The first involves a possible location for the two missing panels of the altarpiece, a mystery which I mentioned in my earlier post and which Charney discusses at length in his book. The second involves the ongoing cleaning and restoration, which has resulted in a rather new, rather ugly appearance for the Agnus Dei which stands at the center of the lower panel. At some point in the past, someone decided that the Van Eyck version was rather unpleasant to look at, and painted a more docile, pleasant looking face over top of the original. While I’m all for authenticity in art, I’m not sure that the removal of this particular bit of overpaint has actually improved the picture.

Baa

Gutted in Glasgow

Just last week, I drew your attention to the work of Charles Rennie Mackintosh, the early 20th century Scottish artist, architect, and designer, as the world marks his 150th birthday. Three days later, one of his greatest masterpieces was, for all practical purposes, destroyed. As restoration was nearing completion following a devastating fire back in 2014, Mackintosh’s seminal Glasgow School of Art caught fire this past Friday, and this time it looks to be a total loss. Sorting out the blame and what to do next will take some time, but reports indicate that there may be little left to save. This is a tragic, highly significant loss for world architecture.

Glasgow

Worrying in Worcester

A piece I spotted in yesterday’s Art Net is worth reading and thinking about, as it stirs up some uncomfortable truths about art, with respect to those represented in it, the artists themselves, and those charged with displaying and interpreting it. The piece is largely focused on a new series of placards at the Worcester Art Museum in Massachussetts, identifying the ties of some of those depicted in the museum’s Early American portraits collection to the slave trade. By way of conclusion, the article also points out that some institutions are debating whether works by Picasso, Schiele, and others should bear labels detailing the moral culpability of the artists themselves. I leave it to the reader to determine whether the selective pinning of scarlet letters to works of art is ultimately an advisable course of action.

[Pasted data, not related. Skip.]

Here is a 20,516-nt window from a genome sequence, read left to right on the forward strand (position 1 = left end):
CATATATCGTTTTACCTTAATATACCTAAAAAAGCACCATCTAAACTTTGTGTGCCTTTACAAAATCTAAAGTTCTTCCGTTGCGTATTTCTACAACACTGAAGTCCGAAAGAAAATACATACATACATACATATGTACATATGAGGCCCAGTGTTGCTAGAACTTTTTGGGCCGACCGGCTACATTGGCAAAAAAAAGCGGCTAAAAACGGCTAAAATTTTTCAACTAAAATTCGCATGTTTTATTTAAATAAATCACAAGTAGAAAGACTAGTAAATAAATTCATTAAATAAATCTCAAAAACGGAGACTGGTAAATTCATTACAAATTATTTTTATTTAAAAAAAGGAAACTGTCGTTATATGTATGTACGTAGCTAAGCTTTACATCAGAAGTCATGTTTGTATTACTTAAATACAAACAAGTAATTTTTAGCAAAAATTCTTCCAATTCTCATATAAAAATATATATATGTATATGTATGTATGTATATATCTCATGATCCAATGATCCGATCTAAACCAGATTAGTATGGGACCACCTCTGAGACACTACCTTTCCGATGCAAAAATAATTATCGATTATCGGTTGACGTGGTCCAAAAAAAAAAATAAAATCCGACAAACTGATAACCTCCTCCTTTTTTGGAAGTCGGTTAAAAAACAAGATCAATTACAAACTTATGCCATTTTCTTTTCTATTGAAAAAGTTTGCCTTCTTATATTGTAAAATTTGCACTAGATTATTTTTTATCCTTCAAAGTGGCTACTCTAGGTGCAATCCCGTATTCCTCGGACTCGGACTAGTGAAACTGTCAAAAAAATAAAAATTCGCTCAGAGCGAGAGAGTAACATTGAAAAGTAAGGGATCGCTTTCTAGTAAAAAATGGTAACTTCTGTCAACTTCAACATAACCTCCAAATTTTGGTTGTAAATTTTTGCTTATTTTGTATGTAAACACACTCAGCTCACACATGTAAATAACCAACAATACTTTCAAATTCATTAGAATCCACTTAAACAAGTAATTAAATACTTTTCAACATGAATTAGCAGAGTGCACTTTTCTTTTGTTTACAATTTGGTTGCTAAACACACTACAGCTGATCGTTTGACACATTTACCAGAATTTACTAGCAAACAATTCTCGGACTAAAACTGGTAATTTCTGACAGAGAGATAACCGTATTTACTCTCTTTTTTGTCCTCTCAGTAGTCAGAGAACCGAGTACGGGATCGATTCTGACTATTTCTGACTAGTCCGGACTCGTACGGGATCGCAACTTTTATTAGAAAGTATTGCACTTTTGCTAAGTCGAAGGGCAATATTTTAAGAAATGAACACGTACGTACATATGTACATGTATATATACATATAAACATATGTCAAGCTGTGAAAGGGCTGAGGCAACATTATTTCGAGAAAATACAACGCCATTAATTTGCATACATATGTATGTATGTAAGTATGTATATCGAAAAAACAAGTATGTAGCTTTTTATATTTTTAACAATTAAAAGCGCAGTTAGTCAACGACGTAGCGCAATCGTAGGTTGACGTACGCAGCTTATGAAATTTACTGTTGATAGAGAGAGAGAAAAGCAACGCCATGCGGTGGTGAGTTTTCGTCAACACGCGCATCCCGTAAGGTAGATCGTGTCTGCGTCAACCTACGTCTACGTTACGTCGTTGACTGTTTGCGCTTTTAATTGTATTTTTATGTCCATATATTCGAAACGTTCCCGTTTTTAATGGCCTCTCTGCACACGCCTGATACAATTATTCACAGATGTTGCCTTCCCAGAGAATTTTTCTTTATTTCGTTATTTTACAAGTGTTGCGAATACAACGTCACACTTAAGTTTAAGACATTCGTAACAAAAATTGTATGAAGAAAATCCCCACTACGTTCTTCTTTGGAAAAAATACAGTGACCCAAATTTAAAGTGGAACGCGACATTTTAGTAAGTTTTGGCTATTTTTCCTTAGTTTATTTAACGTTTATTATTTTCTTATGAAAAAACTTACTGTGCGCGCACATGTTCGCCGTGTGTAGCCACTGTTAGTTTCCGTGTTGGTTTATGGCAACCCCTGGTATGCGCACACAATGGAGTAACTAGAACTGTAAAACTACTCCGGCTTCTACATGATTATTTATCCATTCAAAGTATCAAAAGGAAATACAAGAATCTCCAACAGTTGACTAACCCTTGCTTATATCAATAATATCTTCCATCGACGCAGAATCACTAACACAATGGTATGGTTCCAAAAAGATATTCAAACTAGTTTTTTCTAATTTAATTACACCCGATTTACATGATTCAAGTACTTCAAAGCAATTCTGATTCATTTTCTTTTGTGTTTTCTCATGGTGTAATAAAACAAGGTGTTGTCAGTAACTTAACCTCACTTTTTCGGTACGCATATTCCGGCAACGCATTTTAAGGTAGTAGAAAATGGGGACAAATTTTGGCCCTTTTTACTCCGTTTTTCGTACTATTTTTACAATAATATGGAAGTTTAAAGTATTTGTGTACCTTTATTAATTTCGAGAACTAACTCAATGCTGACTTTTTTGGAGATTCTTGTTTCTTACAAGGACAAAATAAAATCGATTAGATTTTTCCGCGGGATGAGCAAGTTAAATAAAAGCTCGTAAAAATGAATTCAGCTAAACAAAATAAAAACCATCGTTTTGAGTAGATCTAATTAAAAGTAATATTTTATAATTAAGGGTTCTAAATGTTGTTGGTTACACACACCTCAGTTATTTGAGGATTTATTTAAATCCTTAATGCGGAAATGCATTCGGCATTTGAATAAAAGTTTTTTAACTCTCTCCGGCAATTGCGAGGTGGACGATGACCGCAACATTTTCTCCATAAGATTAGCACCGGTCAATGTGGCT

Orne

Outstanding in Oklahoma

I’ve never been to the great state of Oklahoma, but for those of you who find yourselves there between now and September 9th, the must-see at the Oklahmoa City Art Museum is what looks to be a terrific exhibition by Contemporary Artist Isabelle de Borchrave. “Fashioning Art from Paper” is a retrospective of the Belgian artist’s work, in which she creates intricate, life-sized paper costumes based on both works of art and fashion created over the past five centuries. Among the standouts in the section dedicated to the court of the Medici in Florence is this astonishing recreation of the costume worn by the young Lorenzo de Medici in Benozzo Gozzoli’s famous “The Journey of the Magi” (1459) from the Magi Chapel at the Palazzo Medici Riccardi in Florence.

Lore